61. Very trivial issue that seems like a pointless chore to implement, let alone put into effect. Do I even need to stress why this will cause more problems than it solves? (Especially when others put it better than I can.) ToThAc (talk) 23:35, 4 September 2019 (UTC)
  62. Vojtasafr (talk)
  63. What a terrible idea Nomad (talk) 16:59, 5 September 2019 (UTC)
  64. Strongly oppose. --Homo ergaster (talk) 17:11, 5 September 2019 (UTC)
  65. All or nothing; implement mandatory registration or leave it as it is. PCHS-NJROTC (talk) 23:46, 8 September 2019 (UTC)
  66. No. Make it possible for the patrollers to also see ip's of logged-in accounts to track puppetry. --Madglad (talk) 03:33, 9 September 2019 (UTC)
  67. * Pppery * it has begun 03:44, 9 September 2019 (UTC)
  68. MrClog (talk) 18:49, 10 September 2019 (UTC)
  69. Trialpears - IP editors are aware that their IP will be shown and if that's a major problem they can register an account without even an email.
  70. Oppose.As noted below is voluntary and it is disclosed that the IP address will be visible to anyone anon making an edit. Now as some other editors have pointed that we can make this more clear to the IP editors by having a checkbox as pointed out below and through it is already clearly mentioned Your IP address will be publicly visible if you make any edits. and Saving the change you are previewing will record your IP address in this page's public edit history. but we can have a checkbox in addition to this to be even more clearer.Pharaoh of the Wizards (talk) 20:12, 15 September 2019 (UTC)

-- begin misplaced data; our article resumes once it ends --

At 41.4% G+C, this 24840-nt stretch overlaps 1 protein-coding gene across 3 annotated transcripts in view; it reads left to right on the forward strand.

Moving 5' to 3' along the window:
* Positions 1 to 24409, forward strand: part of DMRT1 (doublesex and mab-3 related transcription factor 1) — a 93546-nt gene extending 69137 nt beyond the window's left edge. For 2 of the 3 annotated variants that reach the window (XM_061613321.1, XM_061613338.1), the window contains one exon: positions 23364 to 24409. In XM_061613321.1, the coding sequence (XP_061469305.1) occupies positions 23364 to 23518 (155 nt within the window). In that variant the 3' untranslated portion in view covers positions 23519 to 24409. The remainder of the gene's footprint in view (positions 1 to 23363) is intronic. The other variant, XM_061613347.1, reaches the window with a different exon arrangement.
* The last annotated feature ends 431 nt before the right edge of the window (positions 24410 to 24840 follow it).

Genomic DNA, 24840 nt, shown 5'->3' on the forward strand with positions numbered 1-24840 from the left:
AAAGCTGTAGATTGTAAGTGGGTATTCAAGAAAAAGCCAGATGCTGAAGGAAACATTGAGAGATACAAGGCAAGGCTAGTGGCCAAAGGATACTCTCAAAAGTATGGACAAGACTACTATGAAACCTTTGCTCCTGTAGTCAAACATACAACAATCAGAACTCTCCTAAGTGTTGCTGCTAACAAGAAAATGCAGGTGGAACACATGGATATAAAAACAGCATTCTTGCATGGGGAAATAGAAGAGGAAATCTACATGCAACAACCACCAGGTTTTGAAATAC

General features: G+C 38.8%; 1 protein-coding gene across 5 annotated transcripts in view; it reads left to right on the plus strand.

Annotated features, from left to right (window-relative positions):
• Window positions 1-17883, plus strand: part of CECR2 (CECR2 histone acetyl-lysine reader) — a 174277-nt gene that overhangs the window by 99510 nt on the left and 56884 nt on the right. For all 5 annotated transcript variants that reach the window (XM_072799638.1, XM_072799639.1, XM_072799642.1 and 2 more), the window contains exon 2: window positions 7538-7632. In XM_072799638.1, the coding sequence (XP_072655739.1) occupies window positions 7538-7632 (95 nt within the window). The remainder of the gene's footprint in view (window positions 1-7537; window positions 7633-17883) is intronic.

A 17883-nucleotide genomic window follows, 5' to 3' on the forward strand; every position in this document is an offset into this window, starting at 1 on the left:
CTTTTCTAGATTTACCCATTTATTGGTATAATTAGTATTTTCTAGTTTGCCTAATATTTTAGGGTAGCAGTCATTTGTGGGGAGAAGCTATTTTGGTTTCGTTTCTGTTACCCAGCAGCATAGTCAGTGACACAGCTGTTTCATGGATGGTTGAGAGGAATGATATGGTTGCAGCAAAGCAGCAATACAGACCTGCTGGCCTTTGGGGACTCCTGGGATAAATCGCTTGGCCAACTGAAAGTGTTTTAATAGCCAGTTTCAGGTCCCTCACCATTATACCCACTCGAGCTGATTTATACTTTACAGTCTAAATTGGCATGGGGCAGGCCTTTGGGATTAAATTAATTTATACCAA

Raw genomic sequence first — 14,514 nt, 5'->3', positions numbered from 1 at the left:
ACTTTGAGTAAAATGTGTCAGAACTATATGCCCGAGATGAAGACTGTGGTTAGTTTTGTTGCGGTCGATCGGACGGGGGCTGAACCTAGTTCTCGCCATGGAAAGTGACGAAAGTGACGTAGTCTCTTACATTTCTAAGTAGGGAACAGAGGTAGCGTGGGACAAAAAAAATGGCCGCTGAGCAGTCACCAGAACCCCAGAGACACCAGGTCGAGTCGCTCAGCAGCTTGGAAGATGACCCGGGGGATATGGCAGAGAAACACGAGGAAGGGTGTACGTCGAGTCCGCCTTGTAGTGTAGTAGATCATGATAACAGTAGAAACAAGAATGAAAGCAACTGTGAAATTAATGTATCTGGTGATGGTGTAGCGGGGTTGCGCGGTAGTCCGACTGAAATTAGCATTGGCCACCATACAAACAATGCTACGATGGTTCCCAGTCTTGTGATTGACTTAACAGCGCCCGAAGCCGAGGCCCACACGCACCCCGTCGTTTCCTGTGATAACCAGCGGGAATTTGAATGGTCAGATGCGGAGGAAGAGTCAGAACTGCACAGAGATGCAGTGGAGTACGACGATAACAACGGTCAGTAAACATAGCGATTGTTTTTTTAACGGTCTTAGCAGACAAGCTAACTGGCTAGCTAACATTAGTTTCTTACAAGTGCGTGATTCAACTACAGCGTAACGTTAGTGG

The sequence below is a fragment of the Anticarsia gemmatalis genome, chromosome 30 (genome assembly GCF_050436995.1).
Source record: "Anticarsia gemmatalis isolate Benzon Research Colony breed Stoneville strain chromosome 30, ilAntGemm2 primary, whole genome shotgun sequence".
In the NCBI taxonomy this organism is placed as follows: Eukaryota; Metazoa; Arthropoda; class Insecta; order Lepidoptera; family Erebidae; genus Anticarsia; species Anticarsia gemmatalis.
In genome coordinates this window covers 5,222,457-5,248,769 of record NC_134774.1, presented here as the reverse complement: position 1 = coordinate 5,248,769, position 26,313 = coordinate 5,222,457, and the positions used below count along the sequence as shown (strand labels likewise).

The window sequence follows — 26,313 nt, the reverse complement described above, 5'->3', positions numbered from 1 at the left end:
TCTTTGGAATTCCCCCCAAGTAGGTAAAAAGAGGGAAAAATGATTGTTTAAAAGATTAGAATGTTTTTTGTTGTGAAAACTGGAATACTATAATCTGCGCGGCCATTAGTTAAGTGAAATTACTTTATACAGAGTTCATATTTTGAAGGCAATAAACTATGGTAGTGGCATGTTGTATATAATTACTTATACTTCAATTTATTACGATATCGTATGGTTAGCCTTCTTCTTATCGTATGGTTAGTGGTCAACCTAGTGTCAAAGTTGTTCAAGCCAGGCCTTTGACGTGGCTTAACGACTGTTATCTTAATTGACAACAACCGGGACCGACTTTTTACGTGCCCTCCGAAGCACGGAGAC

71. Notrium
  72. nsaa (talk). I really don't see any advantages of doing this masking. One of the cornerstones of the Wikipedia projects has been the ability to edit directly from your IP address. It's easy to handle vandalism from Schools (and help teachers). You can do range blocks, you can create 3rd party services like this Twitter account that send out all editing done from the Norwegian Parliament Stortinget at etc. 06:34, 12 October 2019 (UTC)
  73. Accountability and reputation are good for the projects. Accountability and reputation require a persistent identity, and the only way to have persistent identity is via usernames. This proposal wouldn't make identity less persistent, but it would make it more difficult to make it more so. It would do that by lending fresh legitimacy to shifting identity, as well as increasing our investment in it, whereas we are currently just tolerating what was created in the beginning and has outlived its usefulness; i.e. unregistered editing. Mandruss (talk) 00:23, 15 October 2019 (UTC)
  74. Jéské Couriano (v^_^v)
  75. Oppose. Creating an account expresses a wish to be part of the community. If an editor does not want to be part of the community, then we owe them nothing. -- Llywrch (talk) 16:56, 3 November 2019 (UTC)